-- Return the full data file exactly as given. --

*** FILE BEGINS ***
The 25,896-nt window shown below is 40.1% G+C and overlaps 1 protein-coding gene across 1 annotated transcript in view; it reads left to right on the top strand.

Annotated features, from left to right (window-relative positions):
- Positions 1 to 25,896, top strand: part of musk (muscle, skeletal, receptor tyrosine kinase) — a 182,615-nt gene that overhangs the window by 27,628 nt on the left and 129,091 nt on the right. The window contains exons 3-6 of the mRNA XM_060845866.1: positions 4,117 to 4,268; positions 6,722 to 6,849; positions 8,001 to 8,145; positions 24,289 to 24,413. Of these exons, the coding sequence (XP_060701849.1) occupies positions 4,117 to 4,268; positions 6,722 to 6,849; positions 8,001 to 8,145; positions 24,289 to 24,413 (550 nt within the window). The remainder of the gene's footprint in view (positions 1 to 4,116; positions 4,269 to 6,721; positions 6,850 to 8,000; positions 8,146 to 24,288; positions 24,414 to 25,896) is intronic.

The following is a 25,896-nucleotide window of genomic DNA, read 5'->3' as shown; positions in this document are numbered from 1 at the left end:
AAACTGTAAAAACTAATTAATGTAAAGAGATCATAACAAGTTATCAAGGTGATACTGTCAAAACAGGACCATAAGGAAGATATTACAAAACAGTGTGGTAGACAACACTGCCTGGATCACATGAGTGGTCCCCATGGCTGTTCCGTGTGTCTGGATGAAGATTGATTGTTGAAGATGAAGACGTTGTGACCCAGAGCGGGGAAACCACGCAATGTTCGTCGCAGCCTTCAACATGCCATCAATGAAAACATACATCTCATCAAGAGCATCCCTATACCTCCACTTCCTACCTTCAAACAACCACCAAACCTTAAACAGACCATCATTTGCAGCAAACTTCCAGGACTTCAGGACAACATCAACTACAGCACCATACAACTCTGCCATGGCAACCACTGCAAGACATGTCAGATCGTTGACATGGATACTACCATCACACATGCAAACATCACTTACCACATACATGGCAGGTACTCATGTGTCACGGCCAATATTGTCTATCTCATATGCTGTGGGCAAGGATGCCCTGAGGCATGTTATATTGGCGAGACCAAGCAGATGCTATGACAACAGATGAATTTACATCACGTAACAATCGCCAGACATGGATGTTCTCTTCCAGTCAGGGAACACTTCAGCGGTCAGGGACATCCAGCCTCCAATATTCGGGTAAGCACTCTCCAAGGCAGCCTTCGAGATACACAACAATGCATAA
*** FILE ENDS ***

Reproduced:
The 25,896-nt window shown below is 40.1% G+C and overlaps 1 protein-coding gene across 1 annotated transcript in view; it reads left to right on the top strand.

Annotated features, from left to right (window-relative positions):
- Positions 1 to 25,896, top strand: part of musk (muscle, skeletal, receptor tyrosine kinase) — a 182,615-nt gene that overhangs the window by 27,628 nt on the left and 129,091 nt on the right. The window contains exons 3-6 of the mRNA XM_060845866.1: positions 4,117 to 4,268; positions 6,722 to 6,849; positions 8,001 to 8,145; positions 24,289 to 24,413. Of these exons, the coding sequence (XP_060701849.1) occupies positions 4,117 to 4,268; positions 6,722 to 6,849; positions 8,001 to 8,145; positions 24,289 to 24,413 (550 nt within the window). The remainder of the gene's footprint in view (positions 1 to 4,116; positions 4,269 to 6,721; positions 6,850 to 8,000; positions 8,146 to 24,288; positions 24,414 to 25,896) is intronic.

The following is a 25,896-nucleotide window of genomic DNA, read 5'->3' as shown; positions in this document are numbered from 1 at the left end:
AAACTGTAAAAACTAATTAATGTAAAGAGATCATAACAAGTTATCAAGGTGATACTGTCAAAACAGGACCATAAGGAAGATATTACAAAACAGTGTGGTAGACAACACTGCCTGGATCACATGAGTGGTCCCCATGGCTGTTCCGTGTGTCTGGATGAAGATTGATTGTTGAAGATGAAGACGTTGTGACCCAGAGCGGGGAAACCACGCAATGTTCGTCGCAGCCTTCAACATGCCATCAATGAAAACATACATCTCATCAAGAGCATCCCTATACCTCCACTTCCTACCTTCAAACAACCACCAAACCTTAAACAGACCATCATTTGCAGCAAACTTCCAGGACTTCAGGACAACATCAACTACAGCACCATACAACTCTGCCATGGCAACCACTGCAAGACATGTCAGATCGTTGACATGGATACTACCATCACACATGCAAACATCACTTACCACATACATGGCAGGTACTCATGTGTCACGGCCAATATTGTCTATCTCATATGCTGTGGGCAAGGATGCCCTGAGGCATGTTATATTGGCGAGACCAAGCAGATGCTATGACAACAGATGAATTTACATCACGTAACAATCGCCAGACATGGATGTTCTCTTCCAGTCAGGGAACACTTCAGCGGTCAGGGACATCCAGCCTCCAATATTCGGGTAAGCACTCTCCAAGGCAGCCTTCGAGATACACAACAATGCATAA